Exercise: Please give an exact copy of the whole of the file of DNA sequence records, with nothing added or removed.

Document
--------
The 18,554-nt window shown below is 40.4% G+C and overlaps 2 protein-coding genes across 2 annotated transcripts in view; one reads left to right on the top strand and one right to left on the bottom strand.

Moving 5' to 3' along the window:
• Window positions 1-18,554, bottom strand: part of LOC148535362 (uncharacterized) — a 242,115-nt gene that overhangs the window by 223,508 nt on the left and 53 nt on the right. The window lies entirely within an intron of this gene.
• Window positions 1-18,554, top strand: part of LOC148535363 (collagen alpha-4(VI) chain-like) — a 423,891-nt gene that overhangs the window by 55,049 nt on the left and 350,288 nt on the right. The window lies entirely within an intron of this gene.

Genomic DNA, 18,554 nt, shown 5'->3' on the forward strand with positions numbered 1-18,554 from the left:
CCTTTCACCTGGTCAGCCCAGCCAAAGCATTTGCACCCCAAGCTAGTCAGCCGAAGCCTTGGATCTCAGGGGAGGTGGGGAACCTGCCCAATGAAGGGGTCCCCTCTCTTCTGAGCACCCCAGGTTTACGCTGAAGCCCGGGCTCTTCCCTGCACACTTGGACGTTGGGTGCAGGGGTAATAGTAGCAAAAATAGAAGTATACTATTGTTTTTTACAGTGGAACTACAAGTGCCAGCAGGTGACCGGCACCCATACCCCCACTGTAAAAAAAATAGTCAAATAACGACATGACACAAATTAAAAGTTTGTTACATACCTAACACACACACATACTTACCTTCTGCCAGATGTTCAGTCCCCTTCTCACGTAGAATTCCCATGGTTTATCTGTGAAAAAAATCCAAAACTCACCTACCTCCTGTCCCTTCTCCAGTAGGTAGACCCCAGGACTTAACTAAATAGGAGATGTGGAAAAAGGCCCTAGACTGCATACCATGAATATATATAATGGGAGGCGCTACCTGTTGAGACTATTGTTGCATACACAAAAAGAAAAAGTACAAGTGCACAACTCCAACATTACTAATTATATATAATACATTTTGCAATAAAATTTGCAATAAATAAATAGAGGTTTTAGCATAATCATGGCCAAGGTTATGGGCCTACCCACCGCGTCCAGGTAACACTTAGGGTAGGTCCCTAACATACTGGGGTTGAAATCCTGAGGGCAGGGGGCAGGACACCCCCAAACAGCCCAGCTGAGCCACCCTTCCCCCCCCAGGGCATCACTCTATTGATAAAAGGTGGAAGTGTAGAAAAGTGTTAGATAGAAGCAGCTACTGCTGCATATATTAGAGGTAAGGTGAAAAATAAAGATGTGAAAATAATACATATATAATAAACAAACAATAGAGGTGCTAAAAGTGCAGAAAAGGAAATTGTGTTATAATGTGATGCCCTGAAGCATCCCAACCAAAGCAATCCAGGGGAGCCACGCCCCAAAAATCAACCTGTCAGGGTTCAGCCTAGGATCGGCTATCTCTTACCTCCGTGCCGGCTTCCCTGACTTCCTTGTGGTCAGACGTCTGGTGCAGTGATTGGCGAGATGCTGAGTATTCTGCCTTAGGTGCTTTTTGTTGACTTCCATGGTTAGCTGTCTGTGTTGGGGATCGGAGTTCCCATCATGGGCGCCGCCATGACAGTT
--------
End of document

The 18,554-nt window shown below is 40.4% G+C and overlaps 2 protein-coding genes across 2 annotated transcripts in view; one reads left to right on the top strand and one right to left on the bottom strand.

Moving 5' to 3' along the window:
• Window positions 1-18,554, bottom strand: part of LOC148535362 (uncharacterized) — a 242,115-nt gene that overhangs the window by 223,508 nt on the left and 53 nt on the right. The window lies entirely within an intron of this gene.
• Window positions 1-18,554, top strand: part of LOC148535363 (collagen alpha-4(VI) chain-like) — a 423,891-nt gene that overhangs the window by 55,049 nt on the left and 350,288 nt on the right. The window lies entirely within an intron of this gene.

Genomic DNA, 18,554 nt, shown 5'->3' on the forward strand with positions numbered 1-18,554 from the left:
CCTTTCACCTGGTCAGCCCAGCCAAAGCATTTGCACCCCAAGCTAGTCAGCCGAAGCCTTGGATCTCAGGGGAGGTGGGGAACCTGCCCAATGAAGGGGTCCCCTCTCTTCTGAGCACCCCAGGTTTACGCTGAAGCCCGGGCTCTTCCCTGCACACTTGGACGTTGGGTGCAGGGGTAATAGTAGCAAAAATAGAAGTATACTATTGTTTTTTACAGTGGAACTACAAGTGCCAGCAGGTGACCGGCACCCATACCCCCACTGTAAAAAAAATAGTCAAATAACGACATGACACAAATTAAAAGTTTGTTACATACCTAACACACACACATACTTACCTTCTGCCAGATGTTCAGTCCCCTTCTCACGTAGAATTCCCATGGTTTATCTGTGAAAAAAATCCAAAACTCACCTACCTCCTGTCCCTTCTCCAGTAGGTAGACCCCAGGACTTAACTAAATAGGAGATGTGGAAAAAGGCCCTAGACTGCATACCATGAATATATATAATGGGAGGCGCTACCTGTTGAGACTATTGTTGCATACACAAAAAGAAAAAGTACAAGTGCACAACTCCAACATTACTAATTATATATAATACATTTTGCAATAAAATTTGCAATAAATAAATAGAGGTTTTAGCATAATCATGGCCAAGGTTATGGGCCTACCCACCGCGTCCAGGTAACACTTAGGGTAGGTCCCTAACATACTGGGGTTGAAATCCTGAGGGCAGGGGGCAGGACACCCCCAAACAGCCCAGCTGAGCCACCCTTCCCCCCCCAGGGCATCACTCTATTGATAAAAGGTGGAAGTGTAGAAAAGTGTTAGATAGAAGCAGCTACTGCTGCATATATTAGAGGTAAGGTGAAAAATAAAGATGTGAAAATAATACATATATAATAAACAAACAATAGAGGTGCTAAAAGTGCAGAAAAGGAAATTGTGTTATAATGTGATGCCCTGAAGCATCCCAACCAAAGCAATCCAGGGGAGCCACGCCCCAAAAATCAACCTGTCAGGGTTCAGCCTAGGATCGGCTATCTCTTACCTCCGTGCCGGCTTCCCTGACTTCCTTGTGGTCAGACGTCTGGTGCAGTGATTGGCGAGATGCTGAGTATTCTGCCTTAGGTGCTTTTTGTTGACTTCCATGGTTAGCTGTCTGTGTTGGGGATCGGAGTTCCCATCATGGGCGCCGCCATGACAGTT